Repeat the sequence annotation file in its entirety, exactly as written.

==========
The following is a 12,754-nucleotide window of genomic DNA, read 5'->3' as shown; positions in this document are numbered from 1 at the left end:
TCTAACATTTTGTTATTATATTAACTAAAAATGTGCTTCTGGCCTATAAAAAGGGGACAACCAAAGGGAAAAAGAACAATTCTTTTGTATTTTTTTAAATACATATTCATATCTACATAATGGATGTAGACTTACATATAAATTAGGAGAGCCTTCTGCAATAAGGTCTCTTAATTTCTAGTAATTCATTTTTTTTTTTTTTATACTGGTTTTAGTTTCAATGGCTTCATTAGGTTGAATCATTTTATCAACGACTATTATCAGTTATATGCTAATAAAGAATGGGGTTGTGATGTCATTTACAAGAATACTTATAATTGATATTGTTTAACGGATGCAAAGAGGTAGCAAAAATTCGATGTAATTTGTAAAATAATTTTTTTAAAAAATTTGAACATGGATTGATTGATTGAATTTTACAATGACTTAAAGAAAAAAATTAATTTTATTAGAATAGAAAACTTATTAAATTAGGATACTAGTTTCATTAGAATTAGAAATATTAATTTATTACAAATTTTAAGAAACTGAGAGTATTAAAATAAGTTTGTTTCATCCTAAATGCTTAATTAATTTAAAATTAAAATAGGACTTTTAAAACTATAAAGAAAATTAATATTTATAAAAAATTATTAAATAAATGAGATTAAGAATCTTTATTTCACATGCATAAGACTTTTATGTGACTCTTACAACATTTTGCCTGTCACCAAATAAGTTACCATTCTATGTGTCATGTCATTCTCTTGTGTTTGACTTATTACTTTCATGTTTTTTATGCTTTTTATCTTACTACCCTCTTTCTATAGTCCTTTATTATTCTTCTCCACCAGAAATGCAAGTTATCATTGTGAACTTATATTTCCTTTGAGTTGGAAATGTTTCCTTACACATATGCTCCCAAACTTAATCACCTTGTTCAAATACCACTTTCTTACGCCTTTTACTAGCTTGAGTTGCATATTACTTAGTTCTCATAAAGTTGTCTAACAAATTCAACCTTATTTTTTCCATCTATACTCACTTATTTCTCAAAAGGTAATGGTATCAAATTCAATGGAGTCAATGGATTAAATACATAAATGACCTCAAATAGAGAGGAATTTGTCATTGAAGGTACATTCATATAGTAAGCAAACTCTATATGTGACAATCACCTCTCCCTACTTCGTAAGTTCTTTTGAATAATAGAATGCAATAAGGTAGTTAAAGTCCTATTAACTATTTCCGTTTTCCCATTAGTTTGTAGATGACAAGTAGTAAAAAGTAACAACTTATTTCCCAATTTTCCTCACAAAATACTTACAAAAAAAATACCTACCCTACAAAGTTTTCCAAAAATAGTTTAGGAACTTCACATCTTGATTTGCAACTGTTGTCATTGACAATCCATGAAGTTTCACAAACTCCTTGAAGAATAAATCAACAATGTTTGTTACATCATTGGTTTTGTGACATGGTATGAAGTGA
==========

The following is a 12,754-nucleotide window of genomic DNA, read 5'->3' as shown; positions in this document are numbered from 1 at the left end:
TCTAACATTTTGTTATTATATTAACTAAAAATGTGCTTCTGGCCTATAAAAAGGGGACAACCAAAGGGAAAAAGAACAATTCTTTTGTATTTTTTTAAATACATATTCATATCTACATAATGGATGTAGACTTACATATAAATTAGGAGAGCCTTCTGCAATAAGGTCTCTTAATTTCTAGTAATTCATTTTTTTTTTTTTTATACTGGTTTTAGTTTCAATGGCTTCATTAGGTTGAATCATTTTATCAACGACTATTATCAGTTATATGCTAATAAAGAATGGGGTTGTGATGTCATTTACAAGAATACTTATAATTGATATTGTTTAACGGATGCAAAGAGGTAGCAAAAATTCGATGTAATTTGTAAAATAATTTTTTTAAAAAATTTGAACATGGATTGATTGATTGAATTTTACAATGACTTAAAGAAAAAAATTAATTTTATTAGAATAGAAAACTTATTAAATTAGGATACTAGTTTCATTAGAATTAGAAATATTAATTTATTACAAATTTTAAGAAACTGAGAGTATTAAAATAAGTTTGTTTCATCCTAAATGCTTAATTAATTTAAAATTAAAATAGGACTTTTAAAACTATAAAGAAAATTAATATTTATAAAAAATTATTAAATAAATGAGATTAAGAATCTTTATTTCACATGCATAAGACTTTTATGTGACTCTTACAACATTTTGCCTGTCACCAAATAAGTTACCATTCTATGTGTCATGTCATTCTCTTGTGTTTGACTTATTACTTTCATGTTTTTTATGCTTTTTATCTTACTACCCTCTTTCTATAGTCCTTTATTATTCTTCTCCACCAGAAATGCAAGTTATCATTGTGAACTTATATTTCCTTTGAGTTGGAAATGTTTCCTTACACATATGCTCCCAAACTTAATCACCTTGTTCAAATACCACTTTCTTACGCCTTTTACTAGCTTGAGTTGCATATTACTTAGTTCTCATAAAGTTGTCTAACAAATTCAACCTTATTTTTTCCATCTATACTCACTTATTTCTCAAAAGGTAATGGTATCAAATTCAATGGAGTCAATGGATTAAATACATAAATGACCTCAAATAGAGAGGAATTTGTCATTGAAGGTACATTCATATAGTAAGCAAACTCTATATGTGACAATCACCTCTCCCTACTTCGTAAGTTCTTTTGAATAATAGAATGCAATAAGGTAGTTAAAGTCCTATTAACTATTTCCGTTTTCCCATTAGTTTGTAGATGACAAGTAGTAAAAAGTAACAACTTATTTCCCAATTTTCCTCACAAAATACTTACAAAAAAAATACCTACCCTACAAAGTTTTCCAAAAATAGTTTAGGAACTTCACATCTTGATTTGCAACTGTTGTCATTGACAATCCATGAAGTTTCACAAACTCCTTGAAGAATAAATCAACAATGTTTGTTACATCATTGGTTTTGTGACATGGTATGAAGTGA